Travel: Goodbye luxury, hello reality: An odd little book persuades Amanda Mitchison to become an 'active tourist' and discover the real Moscow

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The Independent Culture
THE Alternative Moscow guide, published by the Institute for Social Inventions, is a thin green booklet of boundless ingenuity and rightmindedness. Its aim is to put tourists in touch with Russian people and make them contribute something to the host country. As the guide points out, if you stay with a Russian family, 'Not only do you get a more direct experience of Moscow life, but individual Muscovites earn useful money'.

Chapter One, entitled 'Transforming Tourists into Activists', encourages the reader to contact its list of charities in Moscow needing free legal advice, or supplies of fax paper or other errands in Britain. For the remaining 38 pages, similar exhortations continue: try the city's public transport - 'still excellent and an interesting experience'; watch a criminal court at work; get your arthritis treated with bee therapy or by hugging poplar trees; visit Dzherzhinsky Park and spot the retired astronauts wandering between the flower beds; try eating in a working man's cafe. But above all, live with the Russians. This is what I did.

Avoiding the guide's more exhausting accommodation options - a family of innovative Moscow film-makers, or a rumoured stationary carriage at platform 4 of the Belorussia Station - I settled for a flat found through 'Russkies' - a small, extremely friendly company in Sheffield which fixes up places to stay in Moscow, and also deals with flights and visas.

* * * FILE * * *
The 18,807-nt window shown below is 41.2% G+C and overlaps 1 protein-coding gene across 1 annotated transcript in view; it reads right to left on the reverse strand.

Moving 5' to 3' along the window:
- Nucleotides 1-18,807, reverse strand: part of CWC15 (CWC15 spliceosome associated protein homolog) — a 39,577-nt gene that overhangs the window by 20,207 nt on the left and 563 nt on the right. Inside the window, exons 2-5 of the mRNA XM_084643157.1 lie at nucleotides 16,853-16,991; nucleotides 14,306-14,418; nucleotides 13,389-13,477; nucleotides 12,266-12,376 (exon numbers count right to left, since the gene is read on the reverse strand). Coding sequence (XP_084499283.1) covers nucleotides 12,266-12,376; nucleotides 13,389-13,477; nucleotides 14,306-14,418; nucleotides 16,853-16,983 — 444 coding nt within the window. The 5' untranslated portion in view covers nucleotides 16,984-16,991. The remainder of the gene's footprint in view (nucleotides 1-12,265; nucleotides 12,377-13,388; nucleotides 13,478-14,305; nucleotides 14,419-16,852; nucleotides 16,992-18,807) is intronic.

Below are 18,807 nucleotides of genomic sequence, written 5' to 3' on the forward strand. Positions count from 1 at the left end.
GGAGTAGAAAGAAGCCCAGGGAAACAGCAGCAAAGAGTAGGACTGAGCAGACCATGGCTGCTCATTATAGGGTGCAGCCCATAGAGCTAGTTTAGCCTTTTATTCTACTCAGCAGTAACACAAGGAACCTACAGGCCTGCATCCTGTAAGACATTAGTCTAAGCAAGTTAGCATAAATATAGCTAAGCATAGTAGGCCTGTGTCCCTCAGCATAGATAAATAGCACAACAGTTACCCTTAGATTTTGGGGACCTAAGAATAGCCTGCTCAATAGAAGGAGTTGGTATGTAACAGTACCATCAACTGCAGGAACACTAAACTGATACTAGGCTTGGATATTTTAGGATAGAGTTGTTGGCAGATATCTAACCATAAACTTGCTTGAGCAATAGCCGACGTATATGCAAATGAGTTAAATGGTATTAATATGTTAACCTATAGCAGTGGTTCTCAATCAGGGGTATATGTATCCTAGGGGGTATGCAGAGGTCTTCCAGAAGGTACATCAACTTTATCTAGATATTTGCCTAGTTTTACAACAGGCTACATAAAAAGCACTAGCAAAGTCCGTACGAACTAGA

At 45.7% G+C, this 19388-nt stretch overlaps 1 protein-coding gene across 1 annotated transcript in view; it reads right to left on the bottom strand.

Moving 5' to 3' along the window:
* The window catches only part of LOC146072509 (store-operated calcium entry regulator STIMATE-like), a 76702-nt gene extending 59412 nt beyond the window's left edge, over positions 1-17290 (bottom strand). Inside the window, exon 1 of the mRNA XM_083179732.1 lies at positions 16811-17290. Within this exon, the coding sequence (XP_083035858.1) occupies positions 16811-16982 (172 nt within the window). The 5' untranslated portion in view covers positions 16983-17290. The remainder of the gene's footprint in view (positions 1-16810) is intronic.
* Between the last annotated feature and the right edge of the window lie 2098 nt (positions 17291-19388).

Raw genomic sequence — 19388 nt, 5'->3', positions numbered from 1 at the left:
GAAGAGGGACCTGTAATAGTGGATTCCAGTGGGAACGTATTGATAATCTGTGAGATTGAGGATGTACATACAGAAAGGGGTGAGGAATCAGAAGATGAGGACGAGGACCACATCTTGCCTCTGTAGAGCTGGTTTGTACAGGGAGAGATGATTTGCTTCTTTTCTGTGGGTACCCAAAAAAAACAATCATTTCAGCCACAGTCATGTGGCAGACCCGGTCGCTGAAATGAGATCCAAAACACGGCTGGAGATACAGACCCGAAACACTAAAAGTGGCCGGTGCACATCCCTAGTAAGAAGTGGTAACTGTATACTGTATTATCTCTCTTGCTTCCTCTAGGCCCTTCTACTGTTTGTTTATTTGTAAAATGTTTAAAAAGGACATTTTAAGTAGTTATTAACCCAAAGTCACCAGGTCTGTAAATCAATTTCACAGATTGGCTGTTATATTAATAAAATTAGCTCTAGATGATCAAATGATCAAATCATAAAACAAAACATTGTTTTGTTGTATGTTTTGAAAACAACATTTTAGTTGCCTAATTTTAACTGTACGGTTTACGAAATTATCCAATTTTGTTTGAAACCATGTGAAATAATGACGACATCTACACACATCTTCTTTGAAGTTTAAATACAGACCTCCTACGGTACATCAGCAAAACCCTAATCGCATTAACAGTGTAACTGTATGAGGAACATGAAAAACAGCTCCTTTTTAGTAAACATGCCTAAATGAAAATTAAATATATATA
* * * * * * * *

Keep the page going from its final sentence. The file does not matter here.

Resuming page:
At Moscow airport I was met by the Russkies' representative, Sergei, wearing a badge saying 'Sheffield my kind of city' and carrying a bunch of carnations and a bottle of champagne. Usually Sergei sizes up the clients on the drive from the airport into town, and then decides which of his friends or acquaintances to lodge them with.

But on this occasion the company was going to try out someone new - I was to stay with Tatania, an unemployed hairdresser and a friend of a friend of a friend of a friend. Tatania shared a flat on the top floor of a tenement in central Moscow with at least five, possibly six women who shuffled around the house in dressing-gowns and slippers for much of the day. The flat also housed a long-haired white cat who lived in the hall, and Tatania's dog - an enormous, sharp-nosed creature whose fiery blood and bad breath had been muted by a diet of porridge.

Tatania, a friendly, crumpled blonde in her mid-thirties, ushered me through the cat- smelling outer area of the flat and through a padded door into her inner doggy sanctuary of two rooms, piled high with bookcases, electronic equipment, cleverly balanced shelves containing candlesticks, shells, paintbrushes, icons, figurines and small bowls of crumbled biscuit. I was to sleep in Tatania's brother's bedroom, which had a washing line across the middle of the room and the light switch hidden behind a cupboard.

Tatania initiated me into the secrets of the gas water heater in the kitchen, and showed me how to squeeze my arm and most of my body behind the cupboard to switch on the light. Then she sat me in front of the television, opened the champagne and produced supper: one soft sliced cucumber, a thoroughly nasty plate of parboiled and subsequently fried spaghetti accompanied by a slice of improbably pink tinned meat.